Could HR + PR = parity in pay?


Does the PR industry lack HR skills and is this contributing to the gender pay gap?

Earlier this year the Chartered Institute of Public Relations published the results of its State of the Profession Survey.

It established that one of the top issues the industry faces is the gender pay gap.

A salary discrepancy of £8,483 in favour of men cannot be explained by any other factor such as length of service, seniority, parenthood, or a higher prevalence of part-time work among women.

It’s a sobering thought when over two-thirds of practitioners in the profession are female. The CIPR has committed to tackling the issue head on through a four point plan, which sets out what the Institute intends to do to help employers narrow the pay gap going forwards.

It can’t happen quickly enough.

Not a women’s issue but an issue of how well you run your business

This Autumn the CIPR will publish the results of research that’s being undertaken on people and performance management within the PR industry.
The survey of PR employers looks at which general practices are in place within member organisations to define pay at a senior and junior level and who is responsible for this.

From work carried out to date, such as round table events with a variety of industry practitioners including freelancers, SME owner-managers, in house practitioners, agency players, academics and recruitment specialists, there is a clear indication of a potential skills gap in terms of the human resources function.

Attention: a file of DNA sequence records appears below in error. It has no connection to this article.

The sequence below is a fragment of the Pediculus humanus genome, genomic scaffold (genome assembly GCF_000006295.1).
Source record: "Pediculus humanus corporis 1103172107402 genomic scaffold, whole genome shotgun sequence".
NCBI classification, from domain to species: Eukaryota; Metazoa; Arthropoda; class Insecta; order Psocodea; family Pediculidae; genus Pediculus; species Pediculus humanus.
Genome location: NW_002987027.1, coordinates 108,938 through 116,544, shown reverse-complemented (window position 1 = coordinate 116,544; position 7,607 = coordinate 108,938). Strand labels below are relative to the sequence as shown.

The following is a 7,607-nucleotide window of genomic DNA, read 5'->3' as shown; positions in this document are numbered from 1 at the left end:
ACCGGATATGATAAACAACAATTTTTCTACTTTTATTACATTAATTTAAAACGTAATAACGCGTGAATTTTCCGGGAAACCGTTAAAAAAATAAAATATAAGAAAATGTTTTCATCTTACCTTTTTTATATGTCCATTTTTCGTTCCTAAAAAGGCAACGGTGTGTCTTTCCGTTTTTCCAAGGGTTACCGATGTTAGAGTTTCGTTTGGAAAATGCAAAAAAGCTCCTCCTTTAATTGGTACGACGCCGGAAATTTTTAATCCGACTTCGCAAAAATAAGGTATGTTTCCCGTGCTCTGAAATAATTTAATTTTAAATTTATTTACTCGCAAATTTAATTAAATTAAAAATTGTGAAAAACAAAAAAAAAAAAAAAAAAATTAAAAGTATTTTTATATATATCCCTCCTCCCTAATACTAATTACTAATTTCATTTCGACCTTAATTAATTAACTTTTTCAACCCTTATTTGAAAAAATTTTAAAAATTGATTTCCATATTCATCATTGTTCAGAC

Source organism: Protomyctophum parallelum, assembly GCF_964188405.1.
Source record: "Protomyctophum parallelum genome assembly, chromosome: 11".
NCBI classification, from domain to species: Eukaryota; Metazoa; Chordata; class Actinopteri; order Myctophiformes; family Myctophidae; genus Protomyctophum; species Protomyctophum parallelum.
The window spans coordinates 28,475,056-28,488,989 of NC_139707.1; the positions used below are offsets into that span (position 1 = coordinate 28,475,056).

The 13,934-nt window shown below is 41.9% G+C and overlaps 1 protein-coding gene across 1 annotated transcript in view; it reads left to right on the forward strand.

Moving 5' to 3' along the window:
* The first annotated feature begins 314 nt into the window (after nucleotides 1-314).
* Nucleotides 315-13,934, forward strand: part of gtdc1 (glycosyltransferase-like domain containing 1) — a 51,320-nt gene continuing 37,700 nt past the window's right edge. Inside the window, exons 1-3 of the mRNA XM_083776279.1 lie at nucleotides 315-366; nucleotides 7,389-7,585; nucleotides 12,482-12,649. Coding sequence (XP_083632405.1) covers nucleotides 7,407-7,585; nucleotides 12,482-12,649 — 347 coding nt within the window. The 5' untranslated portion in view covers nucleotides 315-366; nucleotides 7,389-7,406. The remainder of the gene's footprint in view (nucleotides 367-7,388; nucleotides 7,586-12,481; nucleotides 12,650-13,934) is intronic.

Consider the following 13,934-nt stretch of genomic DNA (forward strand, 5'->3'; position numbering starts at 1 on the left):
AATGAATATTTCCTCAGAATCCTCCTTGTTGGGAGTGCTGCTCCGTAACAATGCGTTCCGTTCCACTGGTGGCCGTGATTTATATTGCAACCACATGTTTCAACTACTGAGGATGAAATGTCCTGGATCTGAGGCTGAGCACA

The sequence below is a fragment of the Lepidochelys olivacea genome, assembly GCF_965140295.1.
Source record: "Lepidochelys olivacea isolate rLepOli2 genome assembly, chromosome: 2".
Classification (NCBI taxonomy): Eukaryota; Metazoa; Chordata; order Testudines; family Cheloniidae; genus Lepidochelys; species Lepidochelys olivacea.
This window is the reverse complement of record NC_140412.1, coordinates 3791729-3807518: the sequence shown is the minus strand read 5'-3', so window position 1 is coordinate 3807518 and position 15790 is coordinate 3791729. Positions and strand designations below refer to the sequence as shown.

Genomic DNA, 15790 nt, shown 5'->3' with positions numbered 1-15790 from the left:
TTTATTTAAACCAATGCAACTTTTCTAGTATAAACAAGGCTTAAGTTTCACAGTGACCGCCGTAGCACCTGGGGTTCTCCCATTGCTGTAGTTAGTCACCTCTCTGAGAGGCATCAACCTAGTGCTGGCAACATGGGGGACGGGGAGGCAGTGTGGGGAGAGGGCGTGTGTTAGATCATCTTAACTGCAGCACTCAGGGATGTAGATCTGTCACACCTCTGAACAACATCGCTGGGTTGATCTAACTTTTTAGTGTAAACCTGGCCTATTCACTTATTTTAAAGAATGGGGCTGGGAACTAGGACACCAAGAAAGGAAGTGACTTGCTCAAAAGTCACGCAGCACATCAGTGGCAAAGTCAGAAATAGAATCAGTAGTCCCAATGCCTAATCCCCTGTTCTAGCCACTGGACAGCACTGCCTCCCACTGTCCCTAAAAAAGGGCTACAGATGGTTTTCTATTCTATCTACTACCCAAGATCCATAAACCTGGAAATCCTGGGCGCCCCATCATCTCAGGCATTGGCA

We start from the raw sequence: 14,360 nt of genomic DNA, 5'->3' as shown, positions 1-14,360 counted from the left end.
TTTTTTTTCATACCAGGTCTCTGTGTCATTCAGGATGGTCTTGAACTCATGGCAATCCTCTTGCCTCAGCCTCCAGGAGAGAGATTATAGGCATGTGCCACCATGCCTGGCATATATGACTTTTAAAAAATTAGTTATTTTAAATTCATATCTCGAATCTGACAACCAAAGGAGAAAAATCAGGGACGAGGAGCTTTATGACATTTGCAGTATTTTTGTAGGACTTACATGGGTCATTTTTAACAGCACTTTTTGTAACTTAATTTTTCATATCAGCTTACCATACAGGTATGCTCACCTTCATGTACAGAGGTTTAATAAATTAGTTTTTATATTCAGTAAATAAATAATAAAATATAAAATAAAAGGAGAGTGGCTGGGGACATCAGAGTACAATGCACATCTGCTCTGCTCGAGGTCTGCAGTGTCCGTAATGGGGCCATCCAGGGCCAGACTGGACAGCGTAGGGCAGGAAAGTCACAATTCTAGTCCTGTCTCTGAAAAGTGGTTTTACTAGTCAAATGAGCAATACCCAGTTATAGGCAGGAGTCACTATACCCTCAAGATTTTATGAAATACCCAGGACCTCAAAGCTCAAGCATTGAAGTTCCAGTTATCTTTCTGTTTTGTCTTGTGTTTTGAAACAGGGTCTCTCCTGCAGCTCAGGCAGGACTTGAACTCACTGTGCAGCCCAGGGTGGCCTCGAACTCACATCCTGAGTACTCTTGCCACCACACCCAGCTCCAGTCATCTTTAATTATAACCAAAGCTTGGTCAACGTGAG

While it’s true this wouldn’t universally apply, for example where public sector and larger organisations are concerned, the CIPR wants to know more broadly if this is actually the case.

The aim is to identify whether best practice is taking place in terms of recruitment, selection and retention of employees. Of key importance is whether the human resources role is carried out by a specialist either internally or through an external contractor, or whether the role is currently assumed by a member of the PR team.

It’s a complex issue but understanding whether the person handling human resources is suitably qualified to do so, and whether benchmarking is taking place and competency frameworks are used, will provide clarity on the scale of the problem.

If there is a large problem, helping CIPR members tackle the skills gap where it comes to the human resources function in their organisations will offer a way forward in the fight to reduce and eliminate any gender pay discrepancy.

It may also help increase the chances of more employers being open and transparent about the pay scales in operation within their organisations, a move that would very quickly make the pay gap a thing of the past.

SarahHallSarah Hall is a pioneer of best practice in the PR industry. The winner of the CIPR’s Sir Stephen Tallent’s medal 2014 for exceptional achievement in PR practice, she sits on the Institute’s Board and Council and leads its gender and diversity work.

When she’s not volunteering her time in this way, she runs her own PR and marketing business from the North East of England and is Mum to two small boys.

Follow Sarah on Twitter: @Hallmeister

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